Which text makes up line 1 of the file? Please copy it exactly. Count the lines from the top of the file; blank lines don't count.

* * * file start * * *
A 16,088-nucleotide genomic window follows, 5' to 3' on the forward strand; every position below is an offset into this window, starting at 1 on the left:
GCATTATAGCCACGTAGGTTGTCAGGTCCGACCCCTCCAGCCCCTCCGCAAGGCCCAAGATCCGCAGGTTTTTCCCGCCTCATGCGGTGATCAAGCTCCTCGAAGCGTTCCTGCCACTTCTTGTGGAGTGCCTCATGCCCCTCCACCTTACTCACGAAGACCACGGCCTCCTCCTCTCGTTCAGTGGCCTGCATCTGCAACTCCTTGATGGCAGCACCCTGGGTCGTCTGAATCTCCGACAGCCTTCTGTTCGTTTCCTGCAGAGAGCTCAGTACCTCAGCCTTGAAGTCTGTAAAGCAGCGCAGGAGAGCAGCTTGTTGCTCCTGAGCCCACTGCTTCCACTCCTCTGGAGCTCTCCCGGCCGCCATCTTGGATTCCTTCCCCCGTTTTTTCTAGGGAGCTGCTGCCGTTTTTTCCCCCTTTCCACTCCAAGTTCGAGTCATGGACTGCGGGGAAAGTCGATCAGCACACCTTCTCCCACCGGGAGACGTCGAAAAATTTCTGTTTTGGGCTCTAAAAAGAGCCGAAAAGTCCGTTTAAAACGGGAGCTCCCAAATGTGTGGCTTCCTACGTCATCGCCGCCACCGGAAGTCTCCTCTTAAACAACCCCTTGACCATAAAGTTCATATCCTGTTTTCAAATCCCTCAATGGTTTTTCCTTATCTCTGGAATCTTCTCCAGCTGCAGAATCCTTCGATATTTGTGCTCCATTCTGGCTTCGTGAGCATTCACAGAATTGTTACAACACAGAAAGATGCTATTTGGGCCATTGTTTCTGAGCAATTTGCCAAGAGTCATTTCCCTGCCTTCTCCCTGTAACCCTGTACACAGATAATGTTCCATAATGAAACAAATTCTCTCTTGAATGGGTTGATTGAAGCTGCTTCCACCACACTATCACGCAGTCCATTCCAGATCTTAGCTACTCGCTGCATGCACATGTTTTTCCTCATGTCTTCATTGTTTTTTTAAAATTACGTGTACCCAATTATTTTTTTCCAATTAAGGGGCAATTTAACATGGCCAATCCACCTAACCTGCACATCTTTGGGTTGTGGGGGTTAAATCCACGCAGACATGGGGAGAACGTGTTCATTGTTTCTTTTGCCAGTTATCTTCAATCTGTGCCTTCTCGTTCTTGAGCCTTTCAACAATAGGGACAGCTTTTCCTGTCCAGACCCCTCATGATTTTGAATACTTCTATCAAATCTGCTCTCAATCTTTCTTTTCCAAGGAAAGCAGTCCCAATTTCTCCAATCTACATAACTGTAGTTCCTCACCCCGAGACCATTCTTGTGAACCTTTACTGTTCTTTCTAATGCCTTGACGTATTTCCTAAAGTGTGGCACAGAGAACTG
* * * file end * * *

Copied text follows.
A 16,088-nucleotide genomic window follows, 5' to 3' on the forward strand; every position below is an offset into this window, starting at 1 on the left: